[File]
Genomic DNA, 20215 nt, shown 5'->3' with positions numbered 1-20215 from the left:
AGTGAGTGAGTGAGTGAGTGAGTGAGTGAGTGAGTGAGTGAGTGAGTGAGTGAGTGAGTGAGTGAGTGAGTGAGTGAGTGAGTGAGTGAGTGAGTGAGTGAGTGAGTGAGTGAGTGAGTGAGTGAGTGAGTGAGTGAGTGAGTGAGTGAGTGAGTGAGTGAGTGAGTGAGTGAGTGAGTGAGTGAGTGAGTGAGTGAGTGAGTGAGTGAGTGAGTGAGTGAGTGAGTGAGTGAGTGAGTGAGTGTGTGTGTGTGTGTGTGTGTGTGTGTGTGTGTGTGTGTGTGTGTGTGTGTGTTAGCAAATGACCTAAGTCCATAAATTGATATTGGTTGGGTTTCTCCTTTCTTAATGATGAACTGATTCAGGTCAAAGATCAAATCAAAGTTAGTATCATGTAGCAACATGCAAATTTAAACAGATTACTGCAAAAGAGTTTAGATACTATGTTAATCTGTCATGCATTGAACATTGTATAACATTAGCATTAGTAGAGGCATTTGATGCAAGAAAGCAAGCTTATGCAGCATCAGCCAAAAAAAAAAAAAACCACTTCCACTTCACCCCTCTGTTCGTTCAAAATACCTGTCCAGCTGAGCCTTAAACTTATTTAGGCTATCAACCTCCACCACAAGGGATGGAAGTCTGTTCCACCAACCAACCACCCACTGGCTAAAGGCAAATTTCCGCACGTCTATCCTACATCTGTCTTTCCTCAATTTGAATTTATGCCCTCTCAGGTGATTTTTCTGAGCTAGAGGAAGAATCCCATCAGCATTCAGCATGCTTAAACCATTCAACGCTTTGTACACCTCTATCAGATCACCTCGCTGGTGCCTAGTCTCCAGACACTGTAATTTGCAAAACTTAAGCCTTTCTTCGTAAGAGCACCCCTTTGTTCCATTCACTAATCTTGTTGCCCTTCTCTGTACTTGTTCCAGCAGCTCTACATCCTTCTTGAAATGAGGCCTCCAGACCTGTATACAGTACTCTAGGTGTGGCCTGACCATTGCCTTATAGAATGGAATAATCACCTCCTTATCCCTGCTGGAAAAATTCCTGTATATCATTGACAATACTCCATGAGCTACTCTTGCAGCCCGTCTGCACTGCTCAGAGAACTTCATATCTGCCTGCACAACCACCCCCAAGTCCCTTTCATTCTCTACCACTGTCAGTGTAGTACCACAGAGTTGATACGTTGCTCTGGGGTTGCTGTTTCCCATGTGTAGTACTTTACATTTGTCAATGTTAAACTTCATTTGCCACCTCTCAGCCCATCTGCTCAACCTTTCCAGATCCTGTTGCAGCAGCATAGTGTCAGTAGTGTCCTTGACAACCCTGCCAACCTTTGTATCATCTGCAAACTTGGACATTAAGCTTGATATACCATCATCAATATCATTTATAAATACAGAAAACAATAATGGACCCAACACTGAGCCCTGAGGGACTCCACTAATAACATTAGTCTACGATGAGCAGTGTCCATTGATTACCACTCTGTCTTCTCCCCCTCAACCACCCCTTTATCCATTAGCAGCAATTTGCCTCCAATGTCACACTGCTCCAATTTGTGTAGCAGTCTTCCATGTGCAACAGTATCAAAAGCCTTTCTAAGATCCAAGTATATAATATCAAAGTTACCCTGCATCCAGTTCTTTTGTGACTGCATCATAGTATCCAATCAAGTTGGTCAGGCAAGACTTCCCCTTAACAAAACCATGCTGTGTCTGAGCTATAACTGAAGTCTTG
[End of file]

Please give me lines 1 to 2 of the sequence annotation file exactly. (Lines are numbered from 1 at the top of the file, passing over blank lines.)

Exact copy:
Genomic DNA, 20215 nt, shown 5'->3' with positions numbered 1-20215 from the left:
AGTGAGTGAGTGAGTGAGTGAGTGAGTGAGTGAGTGAGTGAGTGAGTGAGTGAGTGAGTGAGTGAGTGAGTGAGTGAGTGAGTGAGTGAGTGAGTGAGTGAGTGAGTGAGTGAGTGAGTGAGTGAGTGAGTGAGTGAGTGAGTGAGTGAGTGAGTGAGTGAGTGAGTGAGTGAGTGAGTGAGTGAGTGAGTGAGTGAGTGAGTGAGTGAGTGAGTGAGTGAGTGAGTGAGTGAGTGAGTGAGTGTGTGTGTGTGTGTGTGTGTGTGTGTGTGTGTGTGTGTGTGTGTGTGTGTGTTAGCAAATGACCTAAGTCCATAAATTGATATTGGTTGGGTTTCTCCTTTCTTAATGATGAACTGATTCAGGTCAAAGATCAAATCAAAGTTAGTATCATGTAGCAACATGCAAATTTAAACAGATTACTGCAAAAGAGTTTAGATACTATGTTAATCTGTCATGCATTGAACATTGTATAACATTAGCATTAGTAGAGGCATTTGATGCAAGAAAGCAAGCTTATGCAGCATCAGCCAAAAAAAAAAAAAACCACTTCCACTTCACCCCTCTGTTCGTTCAAAATACCTGTCCAGCTGAGCCTTAAACTTATTTAGGCTATCAACCTCCACCACAAGGGATGGAAGTCTGTTCCACCAACCAACCACCCACTGGCTAAAGGCAAATTTCCGCACGTCTATCCTACATCTGTCTTTCCTCAATTTGAATTTATGCCCTCTCAGGTGATTTTTCTGAGCTAGAGGAAGAATCCCATCAGCATTCAGCATGCTTAAACCATTCAACGCTTTGTACACCTCTATCAGATCACCTCGCTGGTGCCTAGTCTCCAGACACTGTAATTTGCAAAACTTAAGCCTTTCTTCGTAAGAGCACCCCTTTGTTCCATTCACTAATCTTGTTGCCCTTCTCTGTACTTGTTCCAGCAGCTCTACATCCTTCTTGAAATGAGGCCTCCAGACCTGTATACAGTACTCTAGGTGTGGCCTGACCATTGCCTTATAGAATGGAATAATCACCTCCTTATCCCTGCTGGAAAAATTCCTGTATATCATTGACAATACTCCATGAGCTACTCTTGCAGCCCGTCTGCACTGCTCAGAGAACTTCATATCTGCCTGCACAACCACCCCCAAGTCCCTTTCATTCTCTACCACTGTCAGTGTAGTACCACAGAGTTGATACGTTGCTCTGGGGTTGCTGTTTCCCATGTGTAGTACTTTACATTTGTCAATGTTAAACTTCATTTGCCACCTCTCAGCCCATCTGCTCAACCTTTCCAGATCCTGTTGCAGCAGCATAGTGTCAGTAGTGTCCTTGACAACCCTGCCAACCTTTGTATCATCTGCAAACTTGGACATTAAGCTTGATATACCATCATCAATATCATTTATAAATACAGAAAACAATAATGGACCCAACACTGAGCCCTGAGGGACTCCACTAATAACATTAGTCTACGATGAGCAGTGTCCATTGATTACCACTCTGTCTTCTCCCCCTCAACCACCCCTTTATCCATTAGCAGCAATTTGCCTCCAATGTCACACTGCTCCAATTTGTGTAGCAGTCTTCCATGTGCAACAGTATCAAAAGCCTTTCTAAGATCCAAGTATATAATATCAAAGTTACCCTGCATCCAGTTCTTTTGTGACTGCATCATAGTATCCAATCAAGTTGGTCAGGCAAGACTTCCCCTTAACAAAACCATGCTGTGTCTGAGCTATAACTGAAGTCTTG